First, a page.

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    Electrical System of the Heart - Topic Overview

    What controls the timing of your heartbeat?

    Your heart's electrical system controls the timing of your heartbeat by regulating your:

    • Heart rate, which is the number of times your heart beats per minute.
    • Heart rhythm, which is the synchronized pumping action of your four heart chambers.

    Your heart's electrical system should maintain:

    • A steady heart rate of 60 to 100 beats per minute at rest. The heart's electrical system also increases this rate to meet your body's needs during physical activity and lowers it during sleep.
    • An orderly contraction of your atria and ventricles (this is called a sinus rhythm).

    See a picture of the heart and its electrical system camera.gif.

    How does the heart's electrical system work?

    Your heart muscle is made of tiny cells. Your heart's electrical system controls the timing of your heartbeat by sending an electrical signal through these cells.

    Two different types of cells in your heart enable the electrical signal to control your heartbeat:

    • Conducting cells carry your heart's electrical signal.
    • Muscle cells enable your heart's chambers to contract, an action triggered by your heart's electrical signal.

    The electrical signal travels through the network of conducting cell "pathways," which stimulates your upper chambers (atria) and lower chambers (ventricles) to contract. The signal is able to travel along these pathways by means of a complex reaction that allows each cell to activate one next to it, stimulating it to "pass along" the electrical signal in an orderly manner. As cell after cell rapidly transmits the electrical charge, the entire heart contracts in one coordinated motion, creating a heartbeat.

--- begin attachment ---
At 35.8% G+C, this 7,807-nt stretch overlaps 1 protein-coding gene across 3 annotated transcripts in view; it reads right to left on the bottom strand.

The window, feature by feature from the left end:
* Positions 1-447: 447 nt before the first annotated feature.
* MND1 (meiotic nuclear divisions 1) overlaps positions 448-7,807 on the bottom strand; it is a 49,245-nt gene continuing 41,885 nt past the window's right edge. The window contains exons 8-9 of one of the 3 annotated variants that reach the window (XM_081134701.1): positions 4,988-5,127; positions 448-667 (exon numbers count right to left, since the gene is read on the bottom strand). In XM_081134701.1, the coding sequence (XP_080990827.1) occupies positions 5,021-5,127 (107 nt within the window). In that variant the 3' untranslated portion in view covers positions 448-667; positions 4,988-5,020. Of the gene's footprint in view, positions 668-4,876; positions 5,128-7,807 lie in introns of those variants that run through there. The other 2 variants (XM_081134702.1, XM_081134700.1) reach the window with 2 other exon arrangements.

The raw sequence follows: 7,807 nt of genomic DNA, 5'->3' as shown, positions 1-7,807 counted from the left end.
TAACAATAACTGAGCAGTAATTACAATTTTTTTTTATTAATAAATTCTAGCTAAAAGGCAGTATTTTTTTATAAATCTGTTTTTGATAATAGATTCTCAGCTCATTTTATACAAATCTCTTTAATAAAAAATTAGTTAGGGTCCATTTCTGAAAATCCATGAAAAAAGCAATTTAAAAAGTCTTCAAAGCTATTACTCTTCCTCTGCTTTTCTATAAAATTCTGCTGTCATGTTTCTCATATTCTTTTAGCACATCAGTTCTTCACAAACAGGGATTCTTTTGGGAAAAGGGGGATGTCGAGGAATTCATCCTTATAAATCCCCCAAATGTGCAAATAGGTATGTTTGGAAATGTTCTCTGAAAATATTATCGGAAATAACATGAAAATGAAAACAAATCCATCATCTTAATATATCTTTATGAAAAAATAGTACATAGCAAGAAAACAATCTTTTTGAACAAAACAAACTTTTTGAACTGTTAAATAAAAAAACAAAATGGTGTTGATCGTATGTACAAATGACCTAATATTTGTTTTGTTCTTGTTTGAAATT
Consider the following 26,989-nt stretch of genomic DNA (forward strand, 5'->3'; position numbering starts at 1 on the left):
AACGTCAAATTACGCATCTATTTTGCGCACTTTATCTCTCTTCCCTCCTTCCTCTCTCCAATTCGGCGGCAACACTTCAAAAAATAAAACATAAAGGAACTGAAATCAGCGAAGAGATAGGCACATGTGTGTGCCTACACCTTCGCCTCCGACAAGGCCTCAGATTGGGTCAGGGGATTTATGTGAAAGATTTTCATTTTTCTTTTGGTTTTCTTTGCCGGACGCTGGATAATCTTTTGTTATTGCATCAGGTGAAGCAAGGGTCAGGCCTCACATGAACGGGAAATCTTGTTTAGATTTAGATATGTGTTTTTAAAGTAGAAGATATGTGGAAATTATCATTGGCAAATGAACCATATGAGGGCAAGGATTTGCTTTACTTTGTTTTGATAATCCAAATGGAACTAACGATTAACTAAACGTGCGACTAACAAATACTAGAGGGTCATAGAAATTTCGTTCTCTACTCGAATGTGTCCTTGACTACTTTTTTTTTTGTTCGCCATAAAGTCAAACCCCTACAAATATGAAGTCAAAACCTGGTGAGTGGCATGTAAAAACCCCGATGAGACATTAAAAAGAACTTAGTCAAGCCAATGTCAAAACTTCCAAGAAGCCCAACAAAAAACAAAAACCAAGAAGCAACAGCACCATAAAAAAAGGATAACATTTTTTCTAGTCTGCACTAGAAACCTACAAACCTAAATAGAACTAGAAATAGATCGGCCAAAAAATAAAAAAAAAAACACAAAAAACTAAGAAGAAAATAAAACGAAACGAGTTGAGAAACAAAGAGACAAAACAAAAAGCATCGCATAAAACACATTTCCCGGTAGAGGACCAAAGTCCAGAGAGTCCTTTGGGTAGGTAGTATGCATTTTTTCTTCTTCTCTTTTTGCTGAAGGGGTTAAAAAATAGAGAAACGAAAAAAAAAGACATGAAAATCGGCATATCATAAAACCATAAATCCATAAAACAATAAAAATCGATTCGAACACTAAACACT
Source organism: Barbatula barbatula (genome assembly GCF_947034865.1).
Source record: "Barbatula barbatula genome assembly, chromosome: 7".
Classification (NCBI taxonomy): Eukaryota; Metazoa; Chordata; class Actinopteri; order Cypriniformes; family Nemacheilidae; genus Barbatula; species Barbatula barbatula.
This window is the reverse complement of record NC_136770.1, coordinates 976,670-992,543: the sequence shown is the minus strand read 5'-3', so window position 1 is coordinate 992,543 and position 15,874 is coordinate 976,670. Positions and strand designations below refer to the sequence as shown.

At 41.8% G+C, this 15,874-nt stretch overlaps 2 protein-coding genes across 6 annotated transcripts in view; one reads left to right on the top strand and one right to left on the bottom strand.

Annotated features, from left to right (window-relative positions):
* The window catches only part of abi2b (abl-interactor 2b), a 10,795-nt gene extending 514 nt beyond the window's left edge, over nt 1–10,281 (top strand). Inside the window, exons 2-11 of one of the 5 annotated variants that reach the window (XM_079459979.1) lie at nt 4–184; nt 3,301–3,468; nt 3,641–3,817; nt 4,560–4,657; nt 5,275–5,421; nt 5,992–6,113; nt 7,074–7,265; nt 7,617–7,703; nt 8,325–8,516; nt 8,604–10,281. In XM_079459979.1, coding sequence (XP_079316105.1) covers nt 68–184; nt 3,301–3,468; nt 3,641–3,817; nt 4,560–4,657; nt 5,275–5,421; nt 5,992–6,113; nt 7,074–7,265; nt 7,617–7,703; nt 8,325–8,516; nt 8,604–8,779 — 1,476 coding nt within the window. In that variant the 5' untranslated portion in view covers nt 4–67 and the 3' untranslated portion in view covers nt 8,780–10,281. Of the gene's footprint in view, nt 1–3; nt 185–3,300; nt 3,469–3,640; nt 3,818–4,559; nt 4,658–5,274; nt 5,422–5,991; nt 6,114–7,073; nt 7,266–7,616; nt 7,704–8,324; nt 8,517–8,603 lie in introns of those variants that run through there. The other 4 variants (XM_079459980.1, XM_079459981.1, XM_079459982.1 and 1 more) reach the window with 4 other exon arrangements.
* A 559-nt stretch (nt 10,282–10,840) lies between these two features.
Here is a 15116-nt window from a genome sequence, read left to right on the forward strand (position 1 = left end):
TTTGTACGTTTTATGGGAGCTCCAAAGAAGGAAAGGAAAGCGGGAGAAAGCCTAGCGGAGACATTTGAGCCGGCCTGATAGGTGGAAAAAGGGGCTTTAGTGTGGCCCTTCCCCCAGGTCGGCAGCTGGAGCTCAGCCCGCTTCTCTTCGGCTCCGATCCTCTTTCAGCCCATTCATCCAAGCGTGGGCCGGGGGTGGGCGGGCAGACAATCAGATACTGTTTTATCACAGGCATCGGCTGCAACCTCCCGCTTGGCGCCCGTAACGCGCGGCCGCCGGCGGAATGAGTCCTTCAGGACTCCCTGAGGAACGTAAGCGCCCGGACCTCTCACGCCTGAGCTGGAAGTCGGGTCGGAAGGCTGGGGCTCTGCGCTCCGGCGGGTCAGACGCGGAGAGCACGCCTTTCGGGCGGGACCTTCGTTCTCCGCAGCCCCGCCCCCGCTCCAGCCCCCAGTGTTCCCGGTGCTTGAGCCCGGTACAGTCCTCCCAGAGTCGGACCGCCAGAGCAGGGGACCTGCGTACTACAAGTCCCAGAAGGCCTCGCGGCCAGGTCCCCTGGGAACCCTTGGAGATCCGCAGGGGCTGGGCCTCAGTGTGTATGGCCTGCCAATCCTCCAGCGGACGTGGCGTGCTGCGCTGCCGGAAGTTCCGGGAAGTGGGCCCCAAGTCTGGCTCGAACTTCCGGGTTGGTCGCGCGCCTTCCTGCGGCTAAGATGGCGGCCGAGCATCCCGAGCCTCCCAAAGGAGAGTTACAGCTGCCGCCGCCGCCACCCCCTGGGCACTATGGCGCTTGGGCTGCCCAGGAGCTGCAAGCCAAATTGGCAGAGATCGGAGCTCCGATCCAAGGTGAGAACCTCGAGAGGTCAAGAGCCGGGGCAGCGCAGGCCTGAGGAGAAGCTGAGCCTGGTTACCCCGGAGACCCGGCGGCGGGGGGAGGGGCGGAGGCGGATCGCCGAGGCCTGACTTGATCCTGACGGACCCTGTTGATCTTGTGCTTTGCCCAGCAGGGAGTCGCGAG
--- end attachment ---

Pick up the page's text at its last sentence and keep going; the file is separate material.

The electrical signal starts in a group of cells at the top of your heart called the sinoatrial (SA) node. The signal then travels down through your heart, triggering first your two atria and then your two ventricles. In a healthy heart, the signal travels very quickly through the heart, allowing the chambers to contract in a smooth, orderly fashion.

    The heartbeat happens as follows:

    1. The SA node (called the pacemaker of the heart) sends out an electrical impulse.
    2. The upper heart chambers (atria) contract.
    3. The AV node sends an impulse into the ventricles.
    4. The lower heart chambers (ventricles) contract or pump.
    5. The SA node sends another signal to the atria to contract, which starts the cycle over again.

    This cycle of an electrical signal followed by a contraction is one heartbeat.

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